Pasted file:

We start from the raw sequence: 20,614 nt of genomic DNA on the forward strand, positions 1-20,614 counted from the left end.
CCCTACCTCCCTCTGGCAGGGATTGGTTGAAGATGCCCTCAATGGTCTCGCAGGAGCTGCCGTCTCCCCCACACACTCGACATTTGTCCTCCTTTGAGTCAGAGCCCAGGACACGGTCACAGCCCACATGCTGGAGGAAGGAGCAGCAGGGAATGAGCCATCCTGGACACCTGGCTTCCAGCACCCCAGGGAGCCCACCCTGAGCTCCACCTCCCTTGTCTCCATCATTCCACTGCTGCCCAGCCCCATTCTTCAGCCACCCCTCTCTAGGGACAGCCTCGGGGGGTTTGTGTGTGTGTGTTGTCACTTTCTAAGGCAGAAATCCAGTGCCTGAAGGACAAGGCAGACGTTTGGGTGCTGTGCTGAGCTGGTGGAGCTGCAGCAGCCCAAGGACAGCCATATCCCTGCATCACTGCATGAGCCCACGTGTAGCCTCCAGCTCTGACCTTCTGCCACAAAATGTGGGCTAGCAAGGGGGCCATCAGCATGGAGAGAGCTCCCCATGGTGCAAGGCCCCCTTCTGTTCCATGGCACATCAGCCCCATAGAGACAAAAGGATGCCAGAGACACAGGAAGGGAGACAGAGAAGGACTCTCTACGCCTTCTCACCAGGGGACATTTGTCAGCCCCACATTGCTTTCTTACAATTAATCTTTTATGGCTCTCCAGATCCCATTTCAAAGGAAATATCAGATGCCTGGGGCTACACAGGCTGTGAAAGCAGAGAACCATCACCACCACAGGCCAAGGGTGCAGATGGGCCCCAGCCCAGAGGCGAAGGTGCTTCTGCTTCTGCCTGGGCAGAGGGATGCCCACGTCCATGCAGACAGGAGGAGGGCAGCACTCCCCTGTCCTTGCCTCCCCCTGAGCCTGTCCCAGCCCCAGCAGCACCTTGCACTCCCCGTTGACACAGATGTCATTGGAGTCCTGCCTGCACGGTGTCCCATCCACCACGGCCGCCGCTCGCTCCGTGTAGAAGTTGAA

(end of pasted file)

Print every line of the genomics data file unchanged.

We start from the raw sequence: 20,614 nt of genomic DNA on the forward strand, positions 1-20,614 counted from the left end.
CCCTACCTCCCTCTGGCAGGGATTGGTTGAAGATGCCCTCAATGGTCTCGCAGGAGCTGCCGTCTCCCCCACACACTCGACATTTGTCCTCCTTTGAGTCAGAGCCCAGGACACGGTCACAGCCCACATGCTGGAGGAAGGAGCAGCAGGGAATGAGCCATCCTGGACACCTGGCTTCCAGCACCCCAGGGAGCCCACCCTGAGCTCCACCTCCCTTGTCTCCATCATTCCACTGCTGCCCAGCCCCATTCTTCAGCCACCCCTCTCTAGGGACAGCCTCGGGGGGTTTGTGTGTGTGTGTTGTCACTTTCTAAGGCAGAAATCCAGTGCCTGAAGGACAAGGCAGACGTTTGGGTGCTGTGCTGAGCTGGTGGAGCTGCAGCAGCCCAAGGACAGCCATATCCCTGCATCACTGCATGAGCCCACGTGTAGCCTCCAGCTCTGACCTTCTGCCACAAAATGTGGGCTAGCAAGGGGGCCATCAGCATGGAGAGAGCTCCCCATGGTGCAAGGCCCCCTTCTGTTCCATGGCACATCAGCCCCATAGAGACAAAAGGATGCCAGAGACACAGGAAGGGAGACAGAGAAGGACTCTCTACGCCTTCTCACCAGGGGACATTTGTCAGCCCCACATTGCTTTCTTACAATTAATCTTTTATGGCTCTCCAGATCCCATTTCAAAGGAAATATCAGATGCCTGGGGCTACACAGGCTGTGAAAGCAGAGAACCATCACCACCACAGGCCAAGGGTGCAGATGGGCCCCAGCCCAGAGGCGAAGGTGCTTCTGCTTCTGCCTGGGCAGAGGGATGCCCACGTCCATGCAGACAGGAGGAGGGCAGCACTCCCCTGTCCTTGCCTCCCCCTGAGCCTGTCCCAGCCCCAGCAGCACCTTGCACTCCCCGTTGACACAGATGTCATTGGAGTCCTGCCTGCACGGTGTCCCATCCACCACGGCCGCCGCTCGCTCCGTGTAGAAGTTGAA